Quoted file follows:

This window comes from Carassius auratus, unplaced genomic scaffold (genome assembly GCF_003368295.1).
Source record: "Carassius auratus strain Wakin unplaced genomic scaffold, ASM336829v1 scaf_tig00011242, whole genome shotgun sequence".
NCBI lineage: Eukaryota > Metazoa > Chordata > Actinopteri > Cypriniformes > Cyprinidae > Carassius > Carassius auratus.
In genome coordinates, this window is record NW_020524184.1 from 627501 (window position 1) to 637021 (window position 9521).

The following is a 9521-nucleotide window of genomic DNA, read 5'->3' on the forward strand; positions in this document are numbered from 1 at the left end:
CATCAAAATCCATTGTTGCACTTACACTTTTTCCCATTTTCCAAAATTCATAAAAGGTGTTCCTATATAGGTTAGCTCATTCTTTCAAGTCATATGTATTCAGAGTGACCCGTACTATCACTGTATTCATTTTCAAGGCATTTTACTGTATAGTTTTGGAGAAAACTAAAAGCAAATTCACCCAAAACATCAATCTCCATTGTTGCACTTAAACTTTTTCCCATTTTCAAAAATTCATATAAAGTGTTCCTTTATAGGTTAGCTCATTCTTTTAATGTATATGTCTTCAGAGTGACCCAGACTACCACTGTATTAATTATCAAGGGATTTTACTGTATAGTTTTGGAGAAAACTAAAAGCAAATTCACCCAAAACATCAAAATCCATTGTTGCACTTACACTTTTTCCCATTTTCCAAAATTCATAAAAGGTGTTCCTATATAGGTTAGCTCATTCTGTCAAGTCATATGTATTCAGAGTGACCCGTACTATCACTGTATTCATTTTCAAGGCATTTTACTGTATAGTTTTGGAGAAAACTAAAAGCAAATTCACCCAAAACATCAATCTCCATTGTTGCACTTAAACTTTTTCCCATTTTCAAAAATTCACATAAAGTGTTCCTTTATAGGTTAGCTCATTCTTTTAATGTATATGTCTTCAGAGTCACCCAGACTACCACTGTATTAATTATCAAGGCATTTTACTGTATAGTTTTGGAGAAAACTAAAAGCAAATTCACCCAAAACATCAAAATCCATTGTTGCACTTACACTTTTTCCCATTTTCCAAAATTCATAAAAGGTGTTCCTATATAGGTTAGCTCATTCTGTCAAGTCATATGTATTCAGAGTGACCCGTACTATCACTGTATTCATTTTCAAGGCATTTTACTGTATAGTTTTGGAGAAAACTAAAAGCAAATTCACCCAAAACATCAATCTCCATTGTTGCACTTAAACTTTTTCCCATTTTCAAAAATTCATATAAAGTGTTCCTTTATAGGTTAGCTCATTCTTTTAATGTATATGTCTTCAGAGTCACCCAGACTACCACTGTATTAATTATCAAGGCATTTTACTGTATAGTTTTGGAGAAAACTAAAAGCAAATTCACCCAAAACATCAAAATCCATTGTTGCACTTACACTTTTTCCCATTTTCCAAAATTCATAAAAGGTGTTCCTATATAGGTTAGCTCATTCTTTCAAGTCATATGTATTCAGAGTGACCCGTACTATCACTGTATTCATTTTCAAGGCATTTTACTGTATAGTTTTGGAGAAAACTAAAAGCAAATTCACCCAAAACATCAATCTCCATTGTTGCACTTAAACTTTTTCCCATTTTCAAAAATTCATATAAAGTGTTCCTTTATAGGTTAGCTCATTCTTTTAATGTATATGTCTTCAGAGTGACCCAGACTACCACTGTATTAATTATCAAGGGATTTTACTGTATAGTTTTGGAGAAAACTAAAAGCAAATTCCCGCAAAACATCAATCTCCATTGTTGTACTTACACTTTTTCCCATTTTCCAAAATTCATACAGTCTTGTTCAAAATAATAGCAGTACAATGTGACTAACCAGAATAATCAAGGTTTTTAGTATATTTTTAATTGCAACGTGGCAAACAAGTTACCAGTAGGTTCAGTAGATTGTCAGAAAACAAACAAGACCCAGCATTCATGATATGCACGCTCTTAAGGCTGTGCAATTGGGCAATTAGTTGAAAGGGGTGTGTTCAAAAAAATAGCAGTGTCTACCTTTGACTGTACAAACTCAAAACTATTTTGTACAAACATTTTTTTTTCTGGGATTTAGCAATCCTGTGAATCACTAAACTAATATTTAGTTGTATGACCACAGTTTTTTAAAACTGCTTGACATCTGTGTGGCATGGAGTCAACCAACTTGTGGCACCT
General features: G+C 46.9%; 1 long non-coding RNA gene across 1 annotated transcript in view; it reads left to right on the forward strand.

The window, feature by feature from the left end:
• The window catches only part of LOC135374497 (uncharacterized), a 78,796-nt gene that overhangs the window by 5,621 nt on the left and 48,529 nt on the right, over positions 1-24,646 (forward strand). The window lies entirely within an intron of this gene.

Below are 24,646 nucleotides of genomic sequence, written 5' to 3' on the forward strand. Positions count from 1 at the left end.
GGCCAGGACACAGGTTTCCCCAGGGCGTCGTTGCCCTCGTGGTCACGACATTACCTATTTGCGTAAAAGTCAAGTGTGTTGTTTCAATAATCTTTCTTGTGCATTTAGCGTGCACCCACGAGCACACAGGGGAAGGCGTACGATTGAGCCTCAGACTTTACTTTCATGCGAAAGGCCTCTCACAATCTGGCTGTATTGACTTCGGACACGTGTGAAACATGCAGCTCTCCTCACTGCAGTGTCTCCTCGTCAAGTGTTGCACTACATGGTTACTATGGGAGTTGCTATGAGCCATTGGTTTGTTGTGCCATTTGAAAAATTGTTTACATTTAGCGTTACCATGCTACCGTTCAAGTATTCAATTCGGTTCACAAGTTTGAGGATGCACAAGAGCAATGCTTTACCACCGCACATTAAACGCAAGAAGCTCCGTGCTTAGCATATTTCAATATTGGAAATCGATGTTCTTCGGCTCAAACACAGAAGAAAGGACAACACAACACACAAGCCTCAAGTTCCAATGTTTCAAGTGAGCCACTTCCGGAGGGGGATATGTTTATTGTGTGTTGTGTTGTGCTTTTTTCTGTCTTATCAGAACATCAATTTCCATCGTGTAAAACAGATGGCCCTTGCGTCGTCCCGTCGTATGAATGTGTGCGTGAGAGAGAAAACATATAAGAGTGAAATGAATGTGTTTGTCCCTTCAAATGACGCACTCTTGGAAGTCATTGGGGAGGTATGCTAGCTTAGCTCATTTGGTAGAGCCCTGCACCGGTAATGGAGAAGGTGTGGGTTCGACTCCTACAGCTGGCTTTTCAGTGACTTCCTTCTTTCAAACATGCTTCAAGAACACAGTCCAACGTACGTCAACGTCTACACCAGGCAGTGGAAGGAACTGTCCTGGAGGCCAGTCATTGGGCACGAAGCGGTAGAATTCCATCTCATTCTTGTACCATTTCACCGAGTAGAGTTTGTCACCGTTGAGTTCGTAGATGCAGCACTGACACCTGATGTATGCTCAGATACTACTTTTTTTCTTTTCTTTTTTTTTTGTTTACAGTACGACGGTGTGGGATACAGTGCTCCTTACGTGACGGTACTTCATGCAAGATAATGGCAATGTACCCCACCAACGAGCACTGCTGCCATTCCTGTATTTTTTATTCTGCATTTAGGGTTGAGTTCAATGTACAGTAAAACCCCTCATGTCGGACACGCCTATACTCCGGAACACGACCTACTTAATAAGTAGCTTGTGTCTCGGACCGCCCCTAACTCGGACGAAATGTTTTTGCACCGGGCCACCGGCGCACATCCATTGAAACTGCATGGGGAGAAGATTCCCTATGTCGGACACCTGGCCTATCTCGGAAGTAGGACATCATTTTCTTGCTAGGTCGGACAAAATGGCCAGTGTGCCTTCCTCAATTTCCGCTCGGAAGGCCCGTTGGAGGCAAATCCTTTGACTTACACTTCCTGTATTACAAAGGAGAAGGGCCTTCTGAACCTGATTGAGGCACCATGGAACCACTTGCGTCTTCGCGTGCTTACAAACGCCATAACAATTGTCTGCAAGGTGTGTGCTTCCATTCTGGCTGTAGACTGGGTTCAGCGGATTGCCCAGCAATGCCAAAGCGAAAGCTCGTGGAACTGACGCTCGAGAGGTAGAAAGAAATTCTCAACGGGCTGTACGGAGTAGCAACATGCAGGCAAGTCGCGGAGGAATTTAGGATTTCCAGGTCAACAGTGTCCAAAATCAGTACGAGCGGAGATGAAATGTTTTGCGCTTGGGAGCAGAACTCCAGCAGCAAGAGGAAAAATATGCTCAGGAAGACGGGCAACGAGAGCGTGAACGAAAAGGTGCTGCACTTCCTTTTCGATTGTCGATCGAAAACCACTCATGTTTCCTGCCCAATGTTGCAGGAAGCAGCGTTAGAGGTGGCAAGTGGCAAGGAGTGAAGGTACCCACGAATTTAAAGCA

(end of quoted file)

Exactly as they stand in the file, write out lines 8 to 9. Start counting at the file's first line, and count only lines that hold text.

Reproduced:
The window, feature by feature from the left end:
• The window catches only part of LOC135374497 (uncharacterized), a 78,796-nt gene that overhangs the window by 5,621 nt on the left and 48,529 nt on the right, over positions 1-24,646 (forward strand). The window lies entirely within an intron of this gene.